- Heritage Category:
- Scheduled Monument
- List Entry Number:
- Date first listed:
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This copy shows the entry on 13-May-2021 at 17:31:10.
The building or site itself may lie within the boundary of more than one authority.
- Mendip (District Authority)
- St. Cuthbert Out
- National Grid Reference:
- ST 52464 48644
Reasons for Designation
Palaeolithic caves and rock shelters provide some of the earliest evidence of
human activity in the period from about 400,000 to 10,000 years ago. The
sites, all natural topographic features, occur mainly in hard limestone in the
north and west of the country, although examples also exist in the softer
rocks of south-east England. Evidence for human occupation is often located
near the cave entrances, close to the rock walls or on the exterior platforms.
The interiors sometimes served as special areas for disposal and storage or
were places where material naturally accumulated from the outside. Because of
the special conditions of deposition and preservation, organic and other
fragile materials often survive well and in stratigraphic association. Caves
and rock shelters are therefore of major importance for understanding this
period. Due to their comparative rarity, their considerable age and their
longevity as a monument type, all examples with good survival of deposits are
considered to be nationally important.
The 21 sites in Somerset form the densest and one of the most important concentrations of this type of monument in the country. The importance of Outlook Cave lies in the occurrence of rare human remains associated with a Late Glacial fauna from a sealed context, areas of which still survive within the cave.
Outlook Cave is situated high on the right bank of Ebbor Gorge, 58m above the
current valley bottom and 50m below the plateau. It consists of an
artificially widened entrance, c.1m wide and 1.5m high, leading to a small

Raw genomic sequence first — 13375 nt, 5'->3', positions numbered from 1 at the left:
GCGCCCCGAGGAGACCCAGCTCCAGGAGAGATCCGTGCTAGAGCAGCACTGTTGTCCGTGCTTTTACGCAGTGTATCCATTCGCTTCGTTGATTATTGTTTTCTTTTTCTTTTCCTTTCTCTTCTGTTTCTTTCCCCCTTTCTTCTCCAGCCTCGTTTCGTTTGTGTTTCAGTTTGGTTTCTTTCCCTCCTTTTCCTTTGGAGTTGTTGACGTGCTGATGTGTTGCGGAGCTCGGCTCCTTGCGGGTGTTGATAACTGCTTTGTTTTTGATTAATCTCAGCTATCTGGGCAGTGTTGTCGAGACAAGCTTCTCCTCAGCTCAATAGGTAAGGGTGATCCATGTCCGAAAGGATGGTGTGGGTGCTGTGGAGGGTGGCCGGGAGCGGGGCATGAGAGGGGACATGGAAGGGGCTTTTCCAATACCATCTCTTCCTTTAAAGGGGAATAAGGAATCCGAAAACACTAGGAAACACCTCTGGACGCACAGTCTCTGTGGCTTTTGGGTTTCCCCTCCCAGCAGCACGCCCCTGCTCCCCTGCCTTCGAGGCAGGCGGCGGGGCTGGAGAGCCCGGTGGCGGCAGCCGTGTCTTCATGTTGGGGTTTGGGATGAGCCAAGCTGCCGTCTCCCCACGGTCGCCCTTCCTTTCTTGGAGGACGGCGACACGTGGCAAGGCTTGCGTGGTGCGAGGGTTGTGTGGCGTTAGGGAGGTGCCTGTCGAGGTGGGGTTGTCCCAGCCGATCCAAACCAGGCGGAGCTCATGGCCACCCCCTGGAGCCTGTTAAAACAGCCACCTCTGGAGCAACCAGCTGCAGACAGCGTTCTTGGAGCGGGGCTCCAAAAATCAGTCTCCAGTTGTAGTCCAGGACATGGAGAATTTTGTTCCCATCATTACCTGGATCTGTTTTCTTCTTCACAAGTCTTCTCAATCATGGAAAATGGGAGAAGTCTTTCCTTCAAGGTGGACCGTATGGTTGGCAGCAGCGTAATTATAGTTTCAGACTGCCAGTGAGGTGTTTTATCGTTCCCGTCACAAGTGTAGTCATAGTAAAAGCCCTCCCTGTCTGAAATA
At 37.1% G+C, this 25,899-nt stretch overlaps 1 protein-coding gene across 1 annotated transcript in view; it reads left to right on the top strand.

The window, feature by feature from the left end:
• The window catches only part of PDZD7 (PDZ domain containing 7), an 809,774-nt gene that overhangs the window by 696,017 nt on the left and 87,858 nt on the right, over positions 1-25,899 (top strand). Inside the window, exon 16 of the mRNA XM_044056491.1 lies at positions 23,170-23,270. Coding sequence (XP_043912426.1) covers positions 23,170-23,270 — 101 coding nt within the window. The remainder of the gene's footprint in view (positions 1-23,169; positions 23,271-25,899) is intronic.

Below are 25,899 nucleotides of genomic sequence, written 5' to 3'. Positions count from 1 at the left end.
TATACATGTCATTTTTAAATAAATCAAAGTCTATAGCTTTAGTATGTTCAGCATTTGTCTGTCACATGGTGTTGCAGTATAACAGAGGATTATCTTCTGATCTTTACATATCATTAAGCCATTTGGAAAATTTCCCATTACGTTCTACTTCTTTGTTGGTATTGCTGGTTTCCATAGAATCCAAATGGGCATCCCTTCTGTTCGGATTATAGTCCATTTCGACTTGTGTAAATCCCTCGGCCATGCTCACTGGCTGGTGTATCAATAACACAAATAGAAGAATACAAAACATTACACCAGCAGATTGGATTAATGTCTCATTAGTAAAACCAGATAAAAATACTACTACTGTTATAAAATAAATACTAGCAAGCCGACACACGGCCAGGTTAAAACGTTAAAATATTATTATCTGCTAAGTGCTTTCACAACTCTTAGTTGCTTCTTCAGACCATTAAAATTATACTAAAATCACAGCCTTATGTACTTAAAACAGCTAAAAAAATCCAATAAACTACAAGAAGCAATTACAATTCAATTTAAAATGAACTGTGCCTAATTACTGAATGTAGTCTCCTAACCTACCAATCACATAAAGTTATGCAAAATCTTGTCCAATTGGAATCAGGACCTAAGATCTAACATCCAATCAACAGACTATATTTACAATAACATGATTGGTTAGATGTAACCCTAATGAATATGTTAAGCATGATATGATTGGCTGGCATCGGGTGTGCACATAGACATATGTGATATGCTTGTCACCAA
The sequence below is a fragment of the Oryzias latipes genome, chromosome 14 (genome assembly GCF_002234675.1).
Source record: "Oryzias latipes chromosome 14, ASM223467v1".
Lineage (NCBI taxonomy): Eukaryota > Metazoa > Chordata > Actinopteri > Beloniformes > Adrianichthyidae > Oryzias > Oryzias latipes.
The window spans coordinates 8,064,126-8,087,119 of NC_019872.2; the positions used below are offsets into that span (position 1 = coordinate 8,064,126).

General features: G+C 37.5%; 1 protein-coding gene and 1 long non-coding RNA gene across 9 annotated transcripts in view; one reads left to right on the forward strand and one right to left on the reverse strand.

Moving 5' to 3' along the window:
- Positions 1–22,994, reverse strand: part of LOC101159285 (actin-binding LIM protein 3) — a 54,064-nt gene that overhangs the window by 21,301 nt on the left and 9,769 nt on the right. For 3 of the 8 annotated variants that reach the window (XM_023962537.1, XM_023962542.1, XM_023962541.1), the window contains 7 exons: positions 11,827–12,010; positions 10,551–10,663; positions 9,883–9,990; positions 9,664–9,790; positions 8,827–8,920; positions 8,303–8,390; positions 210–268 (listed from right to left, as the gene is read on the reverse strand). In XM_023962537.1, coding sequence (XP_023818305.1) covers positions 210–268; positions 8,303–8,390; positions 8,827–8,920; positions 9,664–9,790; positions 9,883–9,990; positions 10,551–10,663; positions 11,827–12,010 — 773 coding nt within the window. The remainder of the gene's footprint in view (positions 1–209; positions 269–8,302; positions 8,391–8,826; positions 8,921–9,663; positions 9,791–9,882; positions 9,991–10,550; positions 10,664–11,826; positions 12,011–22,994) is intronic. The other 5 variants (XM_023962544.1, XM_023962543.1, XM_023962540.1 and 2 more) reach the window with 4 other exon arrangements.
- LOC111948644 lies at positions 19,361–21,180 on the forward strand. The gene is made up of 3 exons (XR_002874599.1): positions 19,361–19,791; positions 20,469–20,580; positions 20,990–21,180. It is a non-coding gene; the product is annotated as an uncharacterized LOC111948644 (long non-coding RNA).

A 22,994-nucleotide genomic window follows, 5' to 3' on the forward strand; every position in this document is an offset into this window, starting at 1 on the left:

chamber extending c.12m and with a passage off to the east. A Mendip Nature
Research Committee excavation in 1907 uncovered human and animal remains of
Neolithic and later date, while, beneath a stalagmite floor, were reported
human remains and reindeer bones. Although much of the cave has been
excavated, archaeological deposits are believed to survive inside the eastern
passage and on the north-west wall of the small chamber, sealed beneath a
remnant of stalagmite floor. The monument, therefore, includes the cave and
all of its remaining deposits.
MAP EXTRACT The site of the monument is shown on the attached map extract.
The contents of this record have been generated from a legacy data system.
- Legacy System number:
- Legacy System:
Books and journals
Balch, H E, Mendip - the Great Cave of Wookey Hole, (1914)
Balch, H E, Wookey Hole, its Caves and Cave Dwellers, (1914)
Barrington, N, Stanton, W I, Mendip: The Complete Caves and a View of the Hills, (1977)
With RNEB and SNC, Jacobi, R M, With RNEB and SNC, (1986)
This monument is scheduled under the Ancient Monuments and Archaeological Areas Act 1979 as amended as it appears to the Secretary of State to be of national importance. This entry is a copy, the original is held by the Department for Digital, Culture, Media and Sport.
End of official listing